A more affordable and truly portable solution that does not compromise on quality or storage capacity is to use a 2.5” hard drive enclosure and a 2.5” (laptop sized) Hard Disk.

2.5 hard drive enclosure

2.5" hard drive enclosure

A new 320GB 2.5” hard disk won’t costs a fortune and when combined with a laptop hard drive enclosure will give you a high capacity portable storage solution. But, the real cost saving opportunity is using an enclosure with a hard disk recovered from an old, discarded laptop – even if the hard disk you recover is only 80GB you’ll still end up with a back-up solution for the cost of an 8GB Memory stick!

Taking the hard drive out of the laptop is relatively easy providing you’re handy with a screwdriver and inserting it into a hard drive enclosure is equally easy – the connectors on the end of the hard drive just push into the interface inside the enclosure and typically a couple of screws hold it all in place.

If you’re using a new hard disk drive then it will need formatting before it can be used to store data on. Recovered hard disks typically just plug and play but make sure if the drive has jumper settings that its set to “master”.

hard drive enclosure

hard drive enclosure

Good quality enclosures for 2.5” disks will be manufactured from aluminium (to aid heat dissipation), they’ll come with leather carrying case (to protect the case and contents) and all the necessary cables you need. The beauty of these smaller cases is that they don’t need a power “brick” to run. They draw all the power they need from the USB lead that connects them to the PC.

There are branded bundles available to buy off the shelf but building your own is easy, it’s not intimidating, it’ll save you money and you have the chance to recycle an old hard disk

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Build a Data Back Up Solution for the Price of a Pizza

Thursday, July 2nd, 2009

Yes, it’s true you really can build a viable data back up solution for your home or small business for less than the price of a decent pizza. All you need is an old hard drive (and most people will have an old abandoned PC at home or work that’s no longer fit for purpose) and a hard drive enclosure to put the disk in.

The hard disk salvaged from an old PC costs nothing. In fact taking the hard drive out of an old PC that’s no longer used is a good idea. Leaving the hard drive in the PC and just taking it the tip will only result in someone else removing the hard drive and potentially gaining access to any information stored on it.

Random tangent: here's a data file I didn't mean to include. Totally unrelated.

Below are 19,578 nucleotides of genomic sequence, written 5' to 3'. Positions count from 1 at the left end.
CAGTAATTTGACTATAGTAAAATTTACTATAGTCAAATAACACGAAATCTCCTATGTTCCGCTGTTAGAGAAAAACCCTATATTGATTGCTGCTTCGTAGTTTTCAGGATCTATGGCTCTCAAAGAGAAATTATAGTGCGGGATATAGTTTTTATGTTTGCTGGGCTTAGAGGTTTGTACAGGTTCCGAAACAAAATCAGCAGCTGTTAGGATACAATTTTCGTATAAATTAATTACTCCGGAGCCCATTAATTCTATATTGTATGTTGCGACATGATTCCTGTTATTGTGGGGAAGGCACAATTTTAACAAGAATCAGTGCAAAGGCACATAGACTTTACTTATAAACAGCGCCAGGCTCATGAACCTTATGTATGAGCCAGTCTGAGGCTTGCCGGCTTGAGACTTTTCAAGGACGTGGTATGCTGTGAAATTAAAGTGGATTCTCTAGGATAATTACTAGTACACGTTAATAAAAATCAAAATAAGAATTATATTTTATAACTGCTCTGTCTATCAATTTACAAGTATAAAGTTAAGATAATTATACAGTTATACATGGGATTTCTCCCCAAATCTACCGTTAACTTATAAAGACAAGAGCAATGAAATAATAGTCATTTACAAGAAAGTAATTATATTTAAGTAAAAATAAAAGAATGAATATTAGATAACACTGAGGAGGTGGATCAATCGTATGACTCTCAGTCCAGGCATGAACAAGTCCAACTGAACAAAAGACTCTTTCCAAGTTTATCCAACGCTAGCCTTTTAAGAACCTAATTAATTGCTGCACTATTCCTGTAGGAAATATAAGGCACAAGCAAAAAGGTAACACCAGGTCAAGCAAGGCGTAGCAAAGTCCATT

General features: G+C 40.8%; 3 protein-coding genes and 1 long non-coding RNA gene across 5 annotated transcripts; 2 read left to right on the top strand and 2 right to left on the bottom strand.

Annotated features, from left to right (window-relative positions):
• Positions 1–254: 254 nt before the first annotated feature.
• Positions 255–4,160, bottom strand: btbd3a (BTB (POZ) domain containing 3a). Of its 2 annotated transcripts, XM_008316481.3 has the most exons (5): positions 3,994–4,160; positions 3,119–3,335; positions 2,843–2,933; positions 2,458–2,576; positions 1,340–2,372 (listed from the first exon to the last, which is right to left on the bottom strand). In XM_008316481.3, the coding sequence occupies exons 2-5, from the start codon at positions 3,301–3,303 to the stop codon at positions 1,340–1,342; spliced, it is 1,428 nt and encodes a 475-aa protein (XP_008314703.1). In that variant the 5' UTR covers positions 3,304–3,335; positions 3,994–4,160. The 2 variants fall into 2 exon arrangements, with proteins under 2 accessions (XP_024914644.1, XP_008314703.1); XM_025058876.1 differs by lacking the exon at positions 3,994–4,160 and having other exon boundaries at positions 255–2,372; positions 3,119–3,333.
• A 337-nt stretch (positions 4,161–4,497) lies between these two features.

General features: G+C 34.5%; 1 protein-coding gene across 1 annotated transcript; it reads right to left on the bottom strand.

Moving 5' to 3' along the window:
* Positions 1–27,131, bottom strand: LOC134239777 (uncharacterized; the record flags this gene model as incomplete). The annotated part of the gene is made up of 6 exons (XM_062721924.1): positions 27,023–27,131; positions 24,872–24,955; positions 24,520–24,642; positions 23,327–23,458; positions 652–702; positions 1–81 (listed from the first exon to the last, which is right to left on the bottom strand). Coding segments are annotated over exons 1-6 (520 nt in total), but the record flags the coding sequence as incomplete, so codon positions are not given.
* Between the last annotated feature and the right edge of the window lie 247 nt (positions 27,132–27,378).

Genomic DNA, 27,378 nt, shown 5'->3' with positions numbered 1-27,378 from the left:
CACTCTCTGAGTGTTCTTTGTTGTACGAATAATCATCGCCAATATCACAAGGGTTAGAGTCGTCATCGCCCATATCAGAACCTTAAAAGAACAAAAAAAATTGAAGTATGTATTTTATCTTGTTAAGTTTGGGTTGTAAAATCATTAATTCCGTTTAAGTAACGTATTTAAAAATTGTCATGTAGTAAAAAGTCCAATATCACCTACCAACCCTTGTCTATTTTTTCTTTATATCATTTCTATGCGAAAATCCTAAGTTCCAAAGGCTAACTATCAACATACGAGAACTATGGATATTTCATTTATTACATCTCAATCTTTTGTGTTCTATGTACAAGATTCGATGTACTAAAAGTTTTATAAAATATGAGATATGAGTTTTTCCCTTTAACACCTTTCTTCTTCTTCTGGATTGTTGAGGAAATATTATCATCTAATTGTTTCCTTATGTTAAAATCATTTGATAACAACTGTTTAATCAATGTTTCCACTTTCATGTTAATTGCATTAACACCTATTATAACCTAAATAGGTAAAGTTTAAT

Once you’ve got your salvaged hard disk (and a laptop or desktop hard disk will do) then you can buy a Hard Drive Enclosure to fit the disk in. These are very inexpensive items but they will come with all the cables and connectors you need and in the case of larger enclosures to house a 3.5”disk they will come with a standalone power supply unit.

The Hard Drive Enclosures, as the name suggests is just are designed to fit around the hard disk. They are in effect just “cases” that the hard disk fits into with a USB cable (or optionally a Firewire cable) to allow you to connect the enclosure to any computer.

The need to back up data stored on your PC is no trivial matter. Without really appreciating it we’re all accumulating vast amounts of valuable and sensitive and in many cases very personal data and a lot of this is being stored on our PC. If you just think about where you store your family photo’s, your music collection, your downloaded movies, your work files and the kids homework and essays – in most cases its on the family PC.

If the PC fails or gets stolen or the hard drive becomes corrupted as a result of a virus then all the stored data could be lost. The sensible thing to do is to build or buy a backup solution and follow a regular back up routine. It sounds easy but its one of those tasks that all too many people put off.

Using an enclosure and a salvaged hard disk, cost should not be a reason for not backing up your data. For example a salvaged 120GB hard disk can hold up to 30,000 songs, 150 hours of video, or 25,000 photos and many PC’s have hard drives much larger than this.

Don’t delay, back-up today!

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Jumper Settings When Using Hard Drive Enclosures

Thursday, July 2nd, 2009

Hard Drive Enclosures are getting increasingly popular, which, given their cost and ease of use is not surprising. Enclosures are a great way to re-use on old or salvaged hard disk drive from a computer and whilst these older hard drives are always as large as the current models (in terms of storage capacity) it’s a real shame not to use them

HDD Jumper Settings

Rear HDD Jumper Settings